Video Breakdown: Cavaliers elevator doors fake out vs. Warriors in Game 4

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The 2017 NBA Finals are over but we just can’t quite move on to the summer without mentioning this play from the Cleveland Cavaliers’ Game 4 onslaught from 3-point range.

Yes, the Cavaliers hit a myriad of insane, falling over, lucky shots in their record-setting Game 4 win. But they also had a number of excellent plays drawn up by head coach Tyronn Lue, with one of them coming here in the first quarter.

The thing I love about this play the most is how it combines multiple actions to confuse one of the best defensive teams in the NBA in the Golden State Warriors. Cleveland mixed Floppy action with a sideline elevator doors play, getting both Klay Thompson and Draymond Green to overreact to Kyrie Irving.

Meanwhile, the real shooter ended up being one of the elevator doors screeners in Kevin Love.

Cleveland will need to regroup for next season if they hope to take on the Warriors yet again in the NBA finals in 2018. Meanwhile, check out this sweet video breakdown of a play that is straight out genius.

Watch Allen Iverson’s first bucket in Big3 League debut

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The Big3 League came to Brooklyn and put on a show (which you can see broadcast on FS 1 Monday night).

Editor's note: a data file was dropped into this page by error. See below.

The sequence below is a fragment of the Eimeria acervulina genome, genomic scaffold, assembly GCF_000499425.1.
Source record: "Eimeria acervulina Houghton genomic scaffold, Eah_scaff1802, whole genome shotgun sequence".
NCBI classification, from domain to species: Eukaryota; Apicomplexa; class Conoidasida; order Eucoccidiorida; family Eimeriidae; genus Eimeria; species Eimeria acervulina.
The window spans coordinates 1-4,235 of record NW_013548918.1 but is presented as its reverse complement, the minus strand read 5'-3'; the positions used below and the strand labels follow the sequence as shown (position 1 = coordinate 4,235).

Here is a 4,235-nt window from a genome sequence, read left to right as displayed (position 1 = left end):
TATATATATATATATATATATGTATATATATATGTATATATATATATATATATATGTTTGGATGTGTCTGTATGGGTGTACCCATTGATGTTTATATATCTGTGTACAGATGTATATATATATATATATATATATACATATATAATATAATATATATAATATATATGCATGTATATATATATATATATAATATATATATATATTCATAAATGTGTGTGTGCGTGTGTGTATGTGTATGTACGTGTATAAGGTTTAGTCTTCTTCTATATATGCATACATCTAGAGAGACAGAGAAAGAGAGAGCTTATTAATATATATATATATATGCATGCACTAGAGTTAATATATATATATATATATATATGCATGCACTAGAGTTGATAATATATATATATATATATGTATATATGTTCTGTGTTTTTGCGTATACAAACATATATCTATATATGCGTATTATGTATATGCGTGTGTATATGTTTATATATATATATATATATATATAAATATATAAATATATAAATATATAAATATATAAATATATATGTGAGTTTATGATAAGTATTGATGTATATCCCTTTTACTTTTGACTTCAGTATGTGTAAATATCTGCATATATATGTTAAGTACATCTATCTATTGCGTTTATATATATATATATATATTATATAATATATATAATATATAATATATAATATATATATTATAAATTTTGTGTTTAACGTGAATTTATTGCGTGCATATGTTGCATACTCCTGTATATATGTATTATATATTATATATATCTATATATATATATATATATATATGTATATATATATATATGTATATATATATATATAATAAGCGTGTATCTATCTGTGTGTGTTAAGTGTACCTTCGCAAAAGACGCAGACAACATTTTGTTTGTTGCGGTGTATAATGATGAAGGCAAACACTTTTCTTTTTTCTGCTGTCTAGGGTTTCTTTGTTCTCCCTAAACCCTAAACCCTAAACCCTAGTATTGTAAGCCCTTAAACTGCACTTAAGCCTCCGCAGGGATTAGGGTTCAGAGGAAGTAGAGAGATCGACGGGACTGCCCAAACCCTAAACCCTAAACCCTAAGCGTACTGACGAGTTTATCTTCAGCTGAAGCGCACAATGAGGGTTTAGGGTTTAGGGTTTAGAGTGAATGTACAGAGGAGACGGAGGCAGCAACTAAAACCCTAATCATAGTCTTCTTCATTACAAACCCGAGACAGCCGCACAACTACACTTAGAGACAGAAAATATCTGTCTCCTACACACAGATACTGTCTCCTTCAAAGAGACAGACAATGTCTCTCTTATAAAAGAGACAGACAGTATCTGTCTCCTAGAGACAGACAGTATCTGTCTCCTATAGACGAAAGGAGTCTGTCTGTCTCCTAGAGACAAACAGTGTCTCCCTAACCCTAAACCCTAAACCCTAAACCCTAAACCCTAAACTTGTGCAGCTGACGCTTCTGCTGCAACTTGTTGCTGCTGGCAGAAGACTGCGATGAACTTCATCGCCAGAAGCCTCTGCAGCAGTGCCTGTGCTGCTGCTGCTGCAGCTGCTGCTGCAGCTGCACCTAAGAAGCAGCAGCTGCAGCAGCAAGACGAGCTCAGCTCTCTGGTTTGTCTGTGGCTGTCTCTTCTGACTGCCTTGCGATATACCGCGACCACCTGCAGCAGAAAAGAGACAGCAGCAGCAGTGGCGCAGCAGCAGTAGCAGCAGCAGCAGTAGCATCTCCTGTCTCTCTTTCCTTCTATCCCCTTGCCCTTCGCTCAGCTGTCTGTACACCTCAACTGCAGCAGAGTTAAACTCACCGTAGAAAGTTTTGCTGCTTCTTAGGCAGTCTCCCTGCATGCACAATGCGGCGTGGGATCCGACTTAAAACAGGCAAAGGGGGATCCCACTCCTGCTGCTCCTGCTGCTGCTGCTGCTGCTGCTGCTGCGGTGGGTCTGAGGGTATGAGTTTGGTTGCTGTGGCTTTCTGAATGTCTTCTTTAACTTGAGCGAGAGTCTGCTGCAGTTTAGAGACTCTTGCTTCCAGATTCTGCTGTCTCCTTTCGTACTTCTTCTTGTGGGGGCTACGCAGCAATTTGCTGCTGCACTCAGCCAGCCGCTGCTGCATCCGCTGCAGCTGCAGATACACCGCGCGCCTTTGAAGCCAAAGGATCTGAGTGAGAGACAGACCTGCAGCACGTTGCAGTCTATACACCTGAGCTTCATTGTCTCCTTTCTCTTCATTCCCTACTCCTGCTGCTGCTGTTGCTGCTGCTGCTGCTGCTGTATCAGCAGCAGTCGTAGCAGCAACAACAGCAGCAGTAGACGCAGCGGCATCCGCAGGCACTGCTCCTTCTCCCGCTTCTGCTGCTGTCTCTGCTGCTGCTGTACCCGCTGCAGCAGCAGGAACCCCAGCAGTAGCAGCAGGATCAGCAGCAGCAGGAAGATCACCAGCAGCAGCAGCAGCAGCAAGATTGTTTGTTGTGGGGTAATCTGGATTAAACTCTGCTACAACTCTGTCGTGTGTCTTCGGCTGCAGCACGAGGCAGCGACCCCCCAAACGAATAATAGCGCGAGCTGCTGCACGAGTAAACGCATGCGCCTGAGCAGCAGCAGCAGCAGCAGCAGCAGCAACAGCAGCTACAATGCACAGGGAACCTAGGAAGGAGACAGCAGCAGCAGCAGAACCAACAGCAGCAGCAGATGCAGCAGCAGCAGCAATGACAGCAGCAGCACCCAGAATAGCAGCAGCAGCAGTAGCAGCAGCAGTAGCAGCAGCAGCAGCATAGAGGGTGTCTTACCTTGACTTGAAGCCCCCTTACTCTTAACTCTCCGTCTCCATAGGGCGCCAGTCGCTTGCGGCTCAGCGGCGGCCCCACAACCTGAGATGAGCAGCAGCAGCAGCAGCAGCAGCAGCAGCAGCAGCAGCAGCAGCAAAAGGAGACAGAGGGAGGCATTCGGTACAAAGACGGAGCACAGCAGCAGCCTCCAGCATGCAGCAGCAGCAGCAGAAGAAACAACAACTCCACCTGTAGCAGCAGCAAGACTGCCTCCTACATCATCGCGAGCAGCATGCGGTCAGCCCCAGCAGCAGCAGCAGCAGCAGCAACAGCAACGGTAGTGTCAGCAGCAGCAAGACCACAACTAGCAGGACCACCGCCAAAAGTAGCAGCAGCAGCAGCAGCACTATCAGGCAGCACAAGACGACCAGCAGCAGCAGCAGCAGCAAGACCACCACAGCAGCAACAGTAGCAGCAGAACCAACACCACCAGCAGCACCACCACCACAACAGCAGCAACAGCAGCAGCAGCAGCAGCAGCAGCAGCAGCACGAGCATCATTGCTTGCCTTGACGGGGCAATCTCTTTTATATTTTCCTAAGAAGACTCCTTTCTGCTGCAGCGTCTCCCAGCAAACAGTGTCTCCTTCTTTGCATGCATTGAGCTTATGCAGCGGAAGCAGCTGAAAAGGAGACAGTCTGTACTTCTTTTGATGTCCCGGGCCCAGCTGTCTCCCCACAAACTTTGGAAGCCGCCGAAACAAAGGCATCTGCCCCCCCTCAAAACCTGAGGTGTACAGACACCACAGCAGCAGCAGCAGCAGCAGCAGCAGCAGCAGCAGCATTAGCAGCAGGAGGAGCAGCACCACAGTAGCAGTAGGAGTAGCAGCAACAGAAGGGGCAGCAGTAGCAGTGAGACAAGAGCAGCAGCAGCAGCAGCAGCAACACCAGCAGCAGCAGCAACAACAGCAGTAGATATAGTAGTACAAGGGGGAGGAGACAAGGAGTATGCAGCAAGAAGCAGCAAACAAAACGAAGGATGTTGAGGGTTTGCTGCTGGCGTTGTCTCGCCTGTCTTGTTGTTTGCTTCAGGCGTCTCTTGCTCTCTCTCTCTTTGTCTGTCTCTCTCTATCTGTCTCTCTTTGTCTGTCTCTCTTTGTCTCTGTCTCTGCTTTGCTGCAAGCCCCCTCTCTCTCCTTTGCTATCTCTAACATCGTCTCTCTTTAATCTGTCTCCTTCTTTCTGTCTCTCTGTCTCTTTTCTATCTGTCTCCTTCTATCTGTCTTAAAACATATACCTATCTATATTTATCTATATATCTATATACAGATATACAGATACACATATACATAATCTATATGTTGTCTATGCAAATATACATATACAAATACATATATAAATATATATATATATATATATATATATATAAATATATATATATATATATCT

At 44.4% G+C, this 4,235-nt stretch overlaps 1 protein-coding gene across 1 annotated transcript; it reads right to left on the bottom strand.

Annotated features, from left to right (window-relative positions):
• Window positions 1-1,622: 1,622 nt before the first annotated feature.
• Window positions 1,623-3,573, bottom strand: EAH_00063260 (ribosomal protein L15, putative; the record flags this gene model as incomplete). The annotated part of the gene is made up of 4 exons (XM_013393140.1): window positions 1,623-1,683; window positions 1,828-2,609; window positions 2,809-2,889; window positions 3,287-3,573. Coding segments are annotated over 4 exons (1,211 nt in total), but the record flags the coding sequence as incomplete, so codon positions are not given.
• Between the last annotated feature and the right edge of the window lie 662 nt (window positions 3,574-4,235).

That includes coach Allen Iverson putting on a jersey and playing a little.

He got his first bucket taking a ball saved from going out of bounds, dribbling up to the elbow, and knocking it down. The crowd loved it. Iverson coached/played his team to victory thanks to Andre Owens putting up 20 points and 15 rebounds.

 

D’Angelo Russell makes first appearance at Barclays Center, gets booed

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Welcome to New York, D'Angelo Russell.

The Brooklyn Nets made a smart gamble before the draft and traded Brook Lopez (and his expiring contract) to the Lakers for the bloated contract of Timofey Mozgov and the promise of Russell. It’s a smart move to see if coach Kenny Atkinson can lift up the young point guard who shows promise but is inconsistent.

Nets fans don’t seem so thrilled. Russell showed up for the Big3 games at Barclays Center, and he did not feel the love, reports Tim Bontemps of the Washington Post.

These are New York fans, they would boo George Washington.

It’s simple for Russell, he just has to win them over. He gets a fresh start in Brooklyn and the baggage the Lakers saw him carrying is gone. It’s his chance to win a city over and be part of the future — but he will have to earn it.